SMITH VOTES FOR FARM BILL, JOHANNS A LIKELY YES IN SENATE

Posted 9 months ago

By John Axtell

Farm Bill 2014The House today passed the massive, five-year farm bill on a vote of 251-166, sending the almost $100 billion-a-year compromise crafted by a conference committee on to the Senate.

The measure had solid backing from the House GOP leadership, even though it makes smaller cuts to food stamps than they would have liked… about $800 million a year or around 1% instead of the 5% or $4-billion reduction in the original House version.

Nebraska 3rd District Congressman Adrian Smith gave a brief 1-minute speech on the floor ahead of the vote, urging his colleagues to pass the bill that’s been more than 3-years in the making.


The new bill still heavily subsidizes major cropsincluding corn, soybeans, wheat, rice and cotton, but moves many of the subsidies into crop insurance programs. It also eliminates so-called direct payments, the $4.5 billion-a-year subsidy currently paid to farmers whether they farm or not.

Smith said that like any compromise, the bill isn’t perfect…with several trade and livestock provisions missing…but would provide the long-term stability needed in agriculture.

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The Farm Bill is expected to pass the Senate as well, but that’s not guaranteed since even some farm state lawmakers don’t like it or at least parts of it.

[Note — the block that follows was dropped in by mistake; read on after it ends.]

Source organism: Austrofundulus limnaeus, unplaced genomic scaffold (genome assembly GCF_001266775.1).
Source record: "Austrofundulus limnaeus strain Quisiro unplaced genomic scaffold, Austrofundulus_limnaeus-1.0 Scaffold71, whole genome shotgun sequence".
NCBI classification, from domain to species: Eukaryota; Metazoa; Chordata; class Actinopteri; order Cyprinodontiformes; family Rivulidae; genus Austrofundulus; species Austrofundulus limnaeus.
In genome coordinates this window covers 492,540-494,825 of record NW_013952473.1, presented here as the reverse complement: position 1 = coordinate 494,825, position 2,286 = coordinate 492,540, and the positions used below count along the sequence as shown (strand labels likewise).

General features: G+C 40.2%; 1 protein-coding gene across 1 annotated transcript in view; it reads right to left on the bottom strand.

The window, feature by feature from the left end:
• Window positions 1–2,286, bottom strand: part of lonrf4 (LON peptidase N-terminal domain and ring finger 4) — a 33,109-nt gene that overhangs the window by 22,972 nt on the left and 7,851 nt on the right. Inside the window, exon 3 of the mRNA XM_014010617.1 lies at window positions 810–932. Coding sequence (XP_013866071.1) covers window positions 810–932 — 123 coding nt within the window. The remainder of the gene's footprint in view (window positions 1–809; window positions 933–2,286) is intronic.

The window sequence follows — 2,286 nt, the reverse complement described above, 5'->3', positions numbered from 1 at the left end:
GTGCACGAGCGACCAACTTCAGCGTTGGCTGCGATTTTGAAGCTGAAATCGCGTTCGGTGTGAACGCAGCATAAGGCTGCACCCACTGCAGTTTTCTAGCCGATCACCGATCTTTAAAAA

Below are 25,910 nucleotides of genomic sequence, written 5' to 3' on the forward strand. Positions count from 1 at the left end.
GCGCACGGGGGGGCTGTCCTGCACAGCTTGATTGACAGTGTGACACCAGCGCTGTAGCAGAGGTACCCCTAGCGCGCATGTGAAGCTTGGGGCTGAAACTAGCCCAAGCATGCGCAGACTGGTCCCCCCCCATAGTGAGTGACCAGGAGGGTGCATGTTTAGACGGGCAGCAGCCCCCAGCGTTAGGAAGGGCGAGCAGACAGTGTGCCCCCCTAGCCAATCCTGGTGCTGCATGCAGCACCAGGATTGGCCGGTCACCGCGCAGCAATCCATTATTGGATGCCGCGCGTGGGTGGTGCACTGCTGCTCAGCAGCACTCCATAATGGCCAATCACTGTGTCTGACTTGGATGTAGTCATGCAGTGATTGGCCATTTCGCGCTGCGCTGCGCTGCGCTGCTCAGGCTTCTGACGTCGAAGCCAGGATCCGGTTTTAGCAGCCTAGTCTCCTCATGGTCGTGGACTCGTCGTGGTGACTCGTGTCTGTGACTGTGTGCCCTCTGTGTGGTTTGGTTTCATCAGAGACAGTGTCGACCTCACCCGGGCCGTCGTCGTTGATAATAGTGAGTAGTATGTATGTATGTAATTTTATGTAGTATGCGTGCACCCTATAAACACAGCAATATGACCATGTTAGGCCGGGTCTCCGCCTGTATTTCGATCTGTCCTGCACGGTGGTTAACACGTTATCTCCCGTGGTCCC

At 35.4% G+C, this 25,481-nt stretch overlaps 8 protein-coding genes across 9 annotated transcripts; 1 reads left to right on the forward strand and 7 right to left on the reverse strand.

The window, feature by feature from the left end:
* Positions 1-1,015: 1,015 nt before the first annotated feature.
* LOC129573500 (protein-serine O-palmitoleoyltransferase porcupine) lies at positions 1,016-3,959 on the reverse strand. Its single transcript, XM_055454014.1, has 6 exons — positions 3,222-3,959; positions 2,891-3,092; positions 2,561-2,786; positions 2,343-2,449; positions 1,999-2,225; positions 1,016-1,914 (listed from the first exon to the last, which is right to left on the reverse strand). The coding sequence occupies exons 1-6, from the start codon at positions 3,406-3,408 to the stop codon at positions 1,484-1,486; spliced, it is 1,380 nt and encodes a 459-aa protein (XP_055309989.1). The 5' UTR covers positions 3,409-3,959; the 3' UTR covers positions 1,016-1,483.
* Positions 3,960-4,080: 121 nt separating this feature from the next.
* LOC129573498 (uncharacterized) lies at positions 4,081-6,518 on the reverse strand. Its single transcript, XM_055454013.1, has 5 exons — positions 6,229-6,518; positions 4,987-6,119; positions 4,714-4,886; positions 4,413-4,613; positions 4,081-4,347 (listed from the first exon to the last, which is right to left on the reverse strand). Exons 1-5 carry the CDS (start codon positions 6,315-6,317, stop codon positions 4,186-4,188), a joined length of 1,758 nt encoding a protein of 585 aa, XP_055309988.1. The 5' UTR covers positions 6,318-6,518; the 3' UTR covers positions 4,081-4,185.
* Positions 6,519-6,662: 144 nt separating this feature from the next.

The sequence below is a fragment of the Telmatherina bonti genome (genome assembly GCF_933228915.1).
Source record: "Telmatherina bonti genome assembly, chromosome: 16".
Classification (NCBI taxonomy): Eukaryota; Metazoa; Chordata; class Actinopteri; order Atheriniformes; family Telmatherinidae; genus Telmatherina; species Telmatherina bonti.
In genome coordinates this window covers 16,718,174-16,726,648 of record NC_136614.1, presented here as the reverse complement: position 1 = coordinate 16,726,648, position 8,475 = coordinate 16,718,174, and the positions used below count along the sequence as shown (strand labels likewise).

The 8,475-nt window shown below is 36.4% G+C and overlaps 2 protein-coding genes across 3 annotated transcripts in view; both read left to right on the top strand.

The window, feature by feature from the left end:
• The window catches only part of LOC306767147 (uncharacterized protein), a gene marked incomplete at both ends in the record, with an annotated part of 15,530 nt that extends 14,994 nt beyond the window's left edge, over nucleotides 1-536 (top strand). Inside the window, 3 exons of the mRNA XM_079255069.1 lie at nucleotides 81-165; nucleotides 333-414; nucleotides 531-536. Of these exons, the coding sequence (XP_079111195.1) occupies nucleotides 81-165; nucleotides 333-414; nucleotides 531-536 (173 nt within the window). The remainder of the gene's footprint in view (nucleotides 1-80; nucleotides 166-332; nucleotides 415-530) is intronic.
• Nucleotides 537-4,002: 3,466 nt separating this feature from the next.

One of those is Nebraska Republican and former Ag Secretary Mike Johanns, who told the syndicated Agri-Talk program Tuesday that he’d prefer an extension of the expired farm bill to this compromise version.

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Johanns called it a “1980′s farm policy approach” with a huge cost to the taxpayer by leading farmers to produce themselves into low prices because they won’t be taking signals from the market.

 Johanns clarified his position today, saying that while the bill isn’t perfect, it does some good things for Nebraska and his “preliminary assessment” has him feeling it he can and will vote for it.

It does reopen several federal programs allowing Nebraska and South Dakota farmers and ranchers hit hard by the Oct 4th blizzard to apply for emergency relief and support from the federal government, backdated to when the programs initially expired in 2011.

The bill also allow growers to choose between two types of farm safety nets: a revenue-based agriculture risk coverage program and a price-loss coverage program.

The choice can be important for growers of crops such as corn whose yields can fluctuate wildly because of natural disasters such as floods, droughts, and storms.